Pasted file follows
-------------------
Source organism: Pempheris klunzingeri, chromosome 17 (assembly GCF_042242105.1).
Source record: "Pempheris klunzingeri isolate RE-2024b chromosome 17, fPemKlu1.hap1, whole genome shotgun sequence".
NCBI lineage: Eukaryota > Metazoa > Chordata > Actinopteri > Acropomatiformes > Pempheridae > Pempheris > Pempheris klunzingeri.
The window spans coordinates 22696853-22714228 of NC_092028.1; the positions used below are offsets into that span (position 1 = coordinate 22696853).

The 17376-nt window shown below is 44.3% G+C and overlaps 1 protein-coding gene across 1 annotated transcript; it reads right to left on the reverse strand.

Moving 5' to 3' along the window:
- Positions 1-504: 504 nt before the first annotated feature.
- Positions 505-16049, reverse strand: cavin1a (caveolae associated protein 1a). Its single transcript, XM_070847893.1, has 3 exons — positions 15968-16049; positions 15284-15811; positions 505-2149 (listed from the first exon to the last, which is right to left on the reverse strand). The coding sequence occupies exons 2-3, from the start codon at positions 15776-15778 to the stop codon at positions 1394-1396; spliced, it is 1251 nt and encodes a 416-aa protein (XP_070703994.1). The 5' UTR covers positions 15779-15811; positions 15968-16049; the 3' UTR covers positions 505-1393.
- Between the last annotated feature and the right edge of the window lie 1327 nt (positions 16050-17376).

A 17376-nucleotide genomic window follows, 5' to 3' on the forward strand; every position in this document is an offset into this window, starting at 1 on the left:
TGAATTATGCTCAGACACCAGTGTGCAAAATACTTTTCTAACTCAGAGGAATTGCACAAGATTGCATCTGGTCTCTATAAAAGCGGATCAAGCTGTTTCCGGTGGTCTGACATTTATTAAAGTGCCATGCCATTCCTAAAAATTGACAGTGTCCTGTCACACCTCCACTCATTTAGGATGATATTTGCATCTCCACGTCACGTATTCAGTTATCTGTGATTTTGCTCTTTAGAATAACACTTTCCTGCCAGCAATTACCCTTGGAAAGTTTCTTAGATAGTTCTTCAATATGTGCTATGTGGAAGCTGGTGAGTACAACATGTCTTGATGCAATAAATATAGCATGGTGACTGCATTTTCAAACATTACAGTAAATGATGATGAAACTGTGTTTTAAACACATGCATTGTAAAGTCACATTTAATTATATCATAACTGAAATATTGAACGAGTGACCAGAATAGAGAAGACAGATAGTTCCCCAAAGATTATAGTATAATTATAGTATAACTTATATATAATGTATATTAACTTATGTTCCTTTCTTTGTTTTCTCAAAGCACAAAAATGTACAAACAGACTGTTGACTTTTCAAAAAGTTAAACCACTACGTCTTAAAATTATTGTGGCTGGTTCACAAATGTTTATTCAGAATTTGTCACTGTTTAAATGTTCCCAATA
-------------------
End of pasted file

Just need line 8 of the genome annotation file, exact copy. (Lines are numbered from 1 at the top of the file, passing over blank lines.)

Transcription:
- Positions 505-16049, reverse strand: cavin1a (caveolae associated protein 1a). Its single transcript, XM_070847893.1, has 3 exons — positions 15968-16049; positions 15284-15811; positions 505-2149 (listed from the first exon to the last, which is right to left on the reverse strand). The coding sequence occupies exons 2-3, from the start codon at positions 15776-15778 to the stop codon at positions 1394-1396; spliced, it is 1251 nt and encodes a 416-aa protein (XP_070703994.1). The 5' UTR covers positions 15779-15811; positions 15968-16049; the 3' UTR covers positions 505-1393.